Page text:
The outcome of a recent lawsuit against the University of New Mexico and its medical school probably isn’t sitting well with some medical staff. A settlement over the university’s alleged mishandling of a reported rape cost staff their year-end bonus. That’s according to a department head who broke the news to his faculty, via email, about a month before Christmas last year.
UNM settled a lawsuit filed by former anesthesiology resident Cynthia Herald in November for an undisclosed amount, but it was significant enough to impact her former department. A closer look at why that’s happening reveals that it may be unprecedented for an individual department to bear the brunt of a payout like the one Herald received.
Attorneys for UNM agreed to the settlement late at night last year, hours before the jury was set to hear closing arguments and deliberate on the lawsuit that alleged UNM punished Herald for reporting she was raped. About two weeks later, Dr. Hugh Martin, the UNM Health Sciences Center Anesthesiology Chair, emailed the department’s faculty to break some bad news—blaming Herald, who casually goes by Cyndi, and her lawyer for a lack of bonuses.
“I regret to inform the faculty that due to the recent legal settlement with the former dismissed problem resident, Cyndi Herald, that the Department had to reallocate the monies I had planned to use for a retention bonus to pay the settlement legal costs to Ms. Herald/Attorney Lisa Curtis,” Martin wrote.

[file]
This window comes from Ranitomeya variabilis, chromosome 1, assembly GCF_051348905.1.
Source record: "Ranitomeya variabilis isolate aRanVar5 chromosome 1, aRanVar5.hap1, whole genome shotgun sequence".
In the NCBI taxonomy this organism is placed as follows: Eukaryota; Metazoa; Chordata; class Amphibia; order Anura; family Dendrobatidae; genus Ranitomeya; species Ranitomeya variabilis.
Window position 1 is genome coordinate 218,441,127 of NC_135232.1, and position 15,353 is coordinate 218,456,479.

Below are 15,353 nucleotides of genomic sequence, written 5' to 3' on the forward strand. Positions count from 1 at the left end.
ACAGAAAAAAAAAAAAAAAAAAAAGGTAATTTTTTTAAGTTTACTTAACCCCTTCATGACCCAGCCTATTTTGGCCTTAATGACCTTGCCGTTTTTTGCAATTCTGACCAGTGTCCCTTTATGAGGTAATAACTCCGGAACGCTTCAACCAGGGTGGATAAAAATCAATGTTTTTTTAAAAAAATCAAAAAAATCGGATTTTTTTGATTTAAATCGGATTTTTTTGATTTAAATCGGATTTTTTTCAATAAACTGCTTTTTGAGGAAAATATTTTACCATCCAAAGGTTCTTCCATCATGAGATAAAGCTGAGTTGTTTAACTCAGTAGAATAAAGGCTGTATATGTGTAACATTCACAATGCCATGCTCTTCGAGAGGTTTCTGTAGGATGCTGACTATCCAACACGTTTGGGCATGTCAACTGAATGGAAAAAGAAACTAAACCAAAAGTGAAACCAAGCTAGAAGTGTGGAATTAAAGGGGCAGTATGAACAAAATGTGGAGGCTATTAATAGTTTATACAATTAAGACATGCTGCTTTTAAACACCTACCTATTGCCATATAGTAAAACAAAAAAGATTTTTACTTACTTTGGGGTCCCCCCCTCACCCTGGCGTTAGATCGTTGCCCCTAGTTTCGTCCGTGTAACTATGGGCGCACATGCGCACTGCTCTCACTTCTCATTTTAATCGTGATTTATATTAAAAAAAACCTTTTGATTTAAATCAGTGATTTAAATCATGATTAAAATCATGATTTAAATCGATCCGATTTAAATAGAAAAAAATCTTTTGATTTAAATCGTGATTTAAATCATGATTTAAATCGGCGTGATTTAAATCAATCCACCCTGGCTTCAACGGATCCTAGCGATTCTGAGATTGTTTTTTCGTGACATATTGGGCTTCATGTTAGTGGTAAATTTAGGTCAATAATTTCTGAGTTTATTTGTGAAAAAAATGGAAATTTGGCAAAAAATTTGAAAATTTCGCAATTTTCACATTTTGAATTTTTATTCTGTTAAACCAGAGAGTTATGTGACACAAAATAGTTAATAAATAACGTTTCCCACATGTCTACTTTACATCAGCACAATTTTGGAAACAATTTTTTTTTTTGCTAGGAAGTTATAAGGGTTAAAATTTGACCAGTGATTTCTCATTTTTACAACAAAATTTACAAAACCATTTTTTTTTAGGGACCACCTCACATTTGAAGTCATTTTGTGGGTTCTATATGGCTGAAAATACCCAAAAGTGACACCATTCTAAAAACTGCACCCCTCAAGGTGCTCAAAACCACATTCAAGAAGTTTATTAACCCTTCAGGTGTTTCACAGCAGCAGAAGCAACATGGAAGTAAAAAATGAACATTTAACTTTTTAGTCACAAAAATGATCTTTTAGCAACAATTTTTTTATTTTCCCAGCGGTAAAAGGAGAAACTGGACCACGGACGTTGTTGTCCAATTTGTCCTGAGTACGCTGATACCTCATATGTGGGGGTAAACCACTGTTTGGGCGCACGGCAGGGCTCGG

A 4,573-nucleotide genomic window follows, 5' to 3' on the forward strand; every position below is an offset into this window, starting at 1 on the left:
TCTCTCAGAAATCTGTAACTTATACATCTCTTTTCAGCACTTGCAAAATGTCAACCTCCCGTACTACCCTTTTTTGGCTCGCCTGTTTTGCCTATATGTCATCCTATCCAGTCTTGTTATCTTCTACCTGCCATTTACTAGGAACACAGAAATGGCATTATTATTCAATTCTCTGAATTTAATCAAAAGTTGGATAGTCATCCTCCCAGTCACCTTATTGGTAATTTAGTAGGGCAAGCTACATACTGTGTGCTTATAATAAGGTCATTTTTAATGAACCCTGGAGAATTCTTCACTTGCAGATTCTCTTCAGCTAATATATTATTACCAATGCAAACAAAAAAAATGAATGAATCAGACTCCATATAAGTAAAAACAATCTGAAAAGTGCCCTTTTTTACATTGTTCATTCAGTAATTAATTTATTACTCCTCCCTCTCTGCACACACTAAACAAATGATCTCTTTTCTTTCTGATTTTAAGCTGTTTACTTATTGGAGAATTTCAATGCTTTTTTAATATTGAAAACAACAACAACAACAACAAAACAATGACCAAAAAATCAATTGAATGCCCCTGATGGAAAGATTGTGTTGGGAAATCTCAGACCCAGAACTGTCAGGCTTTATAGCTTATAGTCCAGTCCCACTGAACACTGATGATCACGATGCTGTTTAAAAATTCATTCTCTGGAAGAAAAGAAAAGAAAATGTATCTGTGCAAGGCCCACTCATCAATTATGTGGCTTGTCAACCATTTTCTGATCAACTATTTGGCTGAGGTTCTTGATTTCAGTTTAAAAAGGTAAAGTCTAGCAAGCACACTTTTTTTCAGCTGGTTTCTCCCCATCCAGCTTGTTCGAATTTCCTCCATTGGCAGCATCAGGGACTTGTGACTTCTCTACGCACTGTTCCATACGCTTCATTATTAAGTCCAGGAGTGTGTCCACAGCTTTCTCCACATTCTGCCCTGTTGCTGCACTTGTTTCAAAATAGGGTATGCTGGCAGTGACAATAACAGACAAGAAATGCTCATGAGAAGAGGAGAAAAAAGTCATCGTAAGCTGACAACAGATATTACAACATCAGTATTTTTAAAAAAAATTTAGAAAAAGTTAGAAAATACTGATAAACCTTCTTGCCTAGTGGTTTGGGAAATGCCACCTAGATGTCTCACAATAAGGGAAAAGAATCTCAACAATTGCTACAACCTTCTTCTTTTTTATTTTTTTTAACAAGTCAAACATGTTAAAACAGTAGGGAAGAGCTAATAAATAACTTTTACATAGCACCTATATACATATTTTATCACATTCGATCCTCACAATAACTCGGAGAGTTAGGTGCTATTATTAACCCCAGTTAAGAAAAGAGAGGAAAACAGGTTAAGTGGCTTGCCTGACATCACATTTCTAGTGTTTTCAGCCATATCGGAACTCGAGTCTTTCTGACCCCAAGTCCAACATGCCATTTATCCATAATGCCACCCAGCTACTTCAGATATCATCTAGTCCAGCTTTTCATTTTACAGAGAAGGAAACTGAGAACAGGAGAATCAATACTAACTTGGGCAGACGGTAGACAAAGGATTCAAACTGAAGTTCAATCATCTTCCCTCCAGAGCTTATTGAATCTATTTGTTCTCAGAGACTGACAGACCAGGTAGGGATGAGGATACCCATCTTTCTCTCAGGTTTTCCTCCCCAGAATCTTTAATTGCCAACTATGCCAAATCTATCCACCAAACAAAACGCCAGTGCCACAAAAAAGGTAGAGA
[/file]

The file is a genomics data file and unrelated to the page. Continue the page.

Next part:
UNMHSC spokeswoman Alex Sanchez told NM Political Report the retention bonuses Martin was referring to are part of an “incentive pay” program within the medical school.
“The idea is that it’s not just an automatic thing, it’s based on your performance, so that we’re ensuring New Mexicans are getting the highest quality care that they deserve and expect when they come to a UNM hospital facility,” Sanchez said.
Sanchez also confirmed that Herald’s settlement directly impacted the department, rather than a risk fund or insurance policy most people would think handles settlements.
“I think it’s accurate to say in this situation the department’s finances were used in the proceedings of this case,” Sanchez said.
It’s not uncommon for higher education institutions like UNM and its medical school to be armed with a risk management department to pay out legal settlements.
The school’s policy on how to pay for legal settlements is silent on where the money comes from, but Sanchez said it’s not unheard of for an individual department to cover the costs of settlements.
“Sometimes it does affect a certain budget, sometimes it is kind of an overall risk management type thing or an insurance type thing,” Sanchez said. “It just kind of depends on the situation.”
Retired UNM Counsel Nick Estes said those situations were “very rare” but not completely unheard of during his tenure at the university, where he oversaw the legal office for 18 years before retiring in 2005.
Estes said the only similar situation when UNM split the cost with the state’s risk management department he remembered also involved the medical school.
“It was a personnel thing, it was one of those things where you really wanted to get on with life,” Estes said. “[UNM was] willing to put in a little extra money.”
While the anesthesiology department was on the hook for at least part of Herald’s settlement, it doesn’t appear to be responsible for the school’s legal fees.